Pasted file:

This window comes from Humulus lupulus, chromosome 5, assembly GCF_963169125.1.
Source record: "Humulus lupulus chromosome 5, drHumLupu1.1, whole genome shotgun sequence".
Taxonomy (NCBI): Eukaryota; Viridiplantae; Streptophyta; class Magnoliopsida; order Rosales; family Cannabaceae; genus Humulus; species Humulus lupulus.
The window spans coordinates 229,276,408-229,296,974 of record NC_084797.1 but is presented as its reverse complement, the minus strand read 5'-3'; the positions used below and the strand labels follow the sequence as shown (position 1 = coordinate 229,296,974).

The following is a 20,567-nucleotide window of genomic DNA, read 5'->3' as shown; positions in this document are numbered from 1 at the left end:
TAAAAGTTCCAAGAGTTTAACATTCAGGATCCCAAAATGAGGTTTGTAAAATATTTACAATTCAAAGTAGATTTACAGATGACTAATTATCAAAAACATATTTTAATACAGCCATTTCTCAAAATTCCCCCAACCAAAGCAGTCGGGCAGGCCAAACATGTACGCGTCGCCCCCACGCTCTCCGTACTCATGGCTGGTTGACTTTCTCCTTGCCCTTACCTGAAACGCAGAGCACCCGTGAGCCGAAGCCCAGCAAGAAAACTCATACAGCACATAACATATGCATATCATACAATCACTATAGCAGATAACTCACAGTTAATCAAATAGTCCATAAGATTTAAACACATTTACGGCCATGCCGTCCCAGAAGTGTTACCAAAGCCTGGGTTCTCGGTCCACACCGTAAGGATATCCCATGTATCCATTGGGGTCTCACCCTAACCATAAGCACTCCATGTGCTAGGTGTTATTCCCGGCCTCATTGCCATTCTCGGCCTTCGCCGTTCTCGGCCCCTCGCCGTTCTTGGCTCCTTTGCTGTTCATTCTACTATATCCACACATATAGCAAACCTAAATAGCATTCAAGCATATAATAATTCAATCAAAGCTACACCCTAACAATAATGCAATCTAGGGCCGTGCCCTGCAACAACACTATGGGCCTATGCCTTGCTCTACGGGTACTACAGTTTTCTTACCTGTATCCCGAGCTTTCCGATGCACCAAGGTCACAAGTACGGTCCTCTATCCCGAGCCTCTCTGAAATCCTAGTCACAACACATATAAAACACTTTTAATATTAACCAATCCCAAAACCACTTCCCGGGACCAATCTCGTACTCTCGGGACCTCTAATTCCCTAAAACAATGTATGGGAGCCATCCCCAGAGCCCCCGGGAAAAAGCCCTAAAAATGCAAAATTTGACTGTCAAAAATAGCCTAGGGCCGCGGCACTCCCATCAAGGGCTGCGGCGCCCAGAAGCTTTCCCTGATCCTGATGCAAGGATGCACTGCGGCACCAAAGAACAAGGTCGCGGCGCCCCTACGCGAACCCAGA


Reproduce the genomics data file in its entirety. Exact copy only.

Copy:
This window comes from Humulus lupulus, chromosome 5, assembly GCF_963169125.1.
Source record: "Humulus lupulus chromosome 5, drHumLupu1.1, whole genome shotgun sequence".
Taxonomy (NCBI): Eukaryota; Viridiplantae; Streptophyta; class Magnoliopsida; order Rosales; family Cannabaceae; genus Humulus; species Humulus lupulus.
The window spans coordinates 229,276,408-229,296,974 of record NC_084797.1 but is presented as its reverse complement, the minus strand read 5'-3'; the positions used below and the strand labels follow the sequence as shown (position 1 = coordinate 229,296,974).

The following is a 20,567-nucleotide window of genomic DNA, read 5'->3' as shown; positions in this document are numbered from 1 at the left end:
TAAAAGTTCCAAGAGTTTAACATTCAGGATCCCAAAATGAGGTTTGTAAAATATTTACAATTCAAAGTAGATTTACAGATGACTAATTATCAAAAACATATTTTAATACAGCCATTTCTCAAAATTCCCCCAACCAAAGCAGTCGGGCAGGCCAAACATGTACGCGTCGCCCCCACGCTCTCCGTACTCATGGCTGGTTGACTTTCTCCTTGCCCTTACCTGAAACGCAGAGCACCCGTGAGCCGAAGCCCAGCAAGAAAACTCATACAGCACATAACATATGCATATCATACAATCACTATAGCAGATAACTCACAGTTAATCAAATAGTCCATAAGATTTAAACACATTTACGGCCATGCCGTCCCAGAAGTGTTACCAAAGCCTGGGTTCTCGGTCCACACCGTAAGGATATCCCATGTATCCATTGGGGTCTCACCCTAACCATAAGCACTCCATGTGCTAGGTGTTATTCCCGGCCTCATTGCCATTCTCGGCCTTCGCCGTTCTCGGCCCCTCGCCGTTCTTGGCTCCTTTGCTGTTCATTCTACTATATCCACACATATAGCAAACCTAAATAGCATTCAAGCATATAATAATTCAATCAAAGCTACACCCTAACAATAATGCAATCTAGGGCCGTGCCCTGCAACAACACTATGGGCCTATGCCTTGCTCTACGGGTACTACAGTTTTCTTACCTGTATCCCGAGCTTTCCGATGCACCAAGGTCACAAGTACGGTCCTCTATCCCGAGCCTCTCTGAAATCCTAGTCACAACACATATAAAACACTTTTAATATTAACCAATCCCAAAACCACTTCCCGGGACCAATCTCGTACTCTCGGGACCTCTAATTCCCTAAAACAATGTATGGGAGCCATCCCCAGAGCCCCCGGGAAAAAGCCCTAAAAATGCAAAATTTGACTGTCAAAAATAGCCTAGGGCCGCGGCACTCCCATCAAGGGCTGCGGCGCCCAGAAGCTTTCCCTGATCCTGATGCAAGGATGCACTGCGGCACCAAAGAACAAGGTCGCGGCGCCCCTACGCGAACCCAGA